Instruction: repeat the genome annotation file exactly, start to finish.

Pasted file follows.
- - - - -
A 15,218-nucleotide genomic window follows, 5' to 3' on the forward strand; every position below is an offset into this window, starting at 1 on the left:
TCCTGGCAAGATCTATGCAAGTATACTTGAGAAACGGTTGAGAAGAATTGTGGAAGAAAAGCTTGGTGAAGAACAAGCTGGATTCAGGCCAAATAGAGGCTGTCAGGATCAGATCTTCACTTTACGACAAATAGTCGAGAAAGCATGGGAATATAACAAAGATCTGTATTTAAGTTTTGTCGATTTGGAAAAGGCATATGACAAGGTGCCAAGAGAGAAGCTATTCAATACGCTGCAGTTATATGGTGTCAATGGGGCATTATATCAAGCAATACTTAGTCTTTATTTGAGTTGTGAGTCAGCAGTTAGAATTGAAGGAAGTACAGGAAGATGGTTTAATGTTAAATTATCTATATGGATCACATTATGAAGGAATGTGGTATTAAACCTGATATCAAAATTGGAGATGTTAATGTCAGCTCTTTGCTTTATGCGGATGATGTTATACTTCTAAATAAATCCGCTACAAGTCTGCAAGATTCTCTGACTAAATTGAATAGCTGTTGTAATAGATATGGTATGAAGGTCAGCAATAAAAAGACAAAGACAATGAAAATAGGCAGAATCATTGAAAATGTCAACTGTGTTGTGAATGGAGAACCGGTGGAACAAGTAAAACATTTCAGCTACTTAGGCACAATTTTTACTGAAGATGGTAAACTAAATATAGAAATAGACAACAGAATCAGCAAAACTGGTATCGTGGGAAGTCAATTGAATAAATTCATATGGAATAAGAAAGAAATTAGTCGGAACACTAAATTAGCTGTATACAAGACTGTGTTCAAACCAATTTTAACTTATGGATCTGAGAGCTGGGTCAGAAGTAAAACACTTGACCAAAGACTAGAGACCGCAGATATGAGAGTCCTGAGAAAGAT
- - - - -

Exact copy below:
A 15,218-nucleotide genomic window follows, 5' to 3' on the forward strand; every position below is an offset into this window, starting at 1 on the left:
TCCTGGCAAGATCTATGCAAGTATACTTGAGAAACGGTTGAGAAGAATTGTGGAAGAAAAGCTTGGTGAAGAACAAGCTGGATTCAGGCCAAATAGAGGCTGTCAGGATCAGATCTTCACTTTACGACAAATAGTCGAGAAAGCATGGGAATATAACAAAGATCTGTATTTAAGTTTTGTCGATTTGGAAAAGGCATATGACAAGGTGCCAAGAGAGAAGCTATTCAATACGCTGCAGTTATATGGTGTCAATGGGGCATTATATCAAGCAATACTTAGTCTTTATTTGAGTTGTGAGTCAGCAGTTAGAATTGAAGGAAGTACAGGAAGATGGTTTAATGTTAAATTATCTATATGGATCACATTATGAAGGAATGTGGTATTAAACCTGATATCAAAATTGGAGATGTTAATGTCAGCTCTTTGCTTTATGCGGATGATGTTATACTTCTAAATAAATCCGCTACAAGTCTGCAAGATTCTCTGACTAAATTGAATAGCTGTTGTAATAGATATGGTATGAAGGTCAGCAATAAAAAGACAAAGACAATGAAAATAGGCAGAATCATTGAAAATGTCAACTGTGTTGTGAATGGAGAACCGGTGGAACAAGTAAAACATTTCAGCTACTTAGGCACAATTTTTACTGAAGATGGTAAACTAAATATAGAAATAGACAACAGAATCAGCAAAACTGGTATCGTGGGAAGTCAATTGAATAAATTCATATGGAATAAGAAAGAAATTAGTCGGAACACTAAATTAGCTGTATACAAGACTGTGTTCAAACCAATTTTAACTTATGGATCTGAGAGCTGGGTCAGAAGTAAAACACTTGACCAAAGACTAGAGACCGCAGATATGAGAGTCCTGAGAAAGAT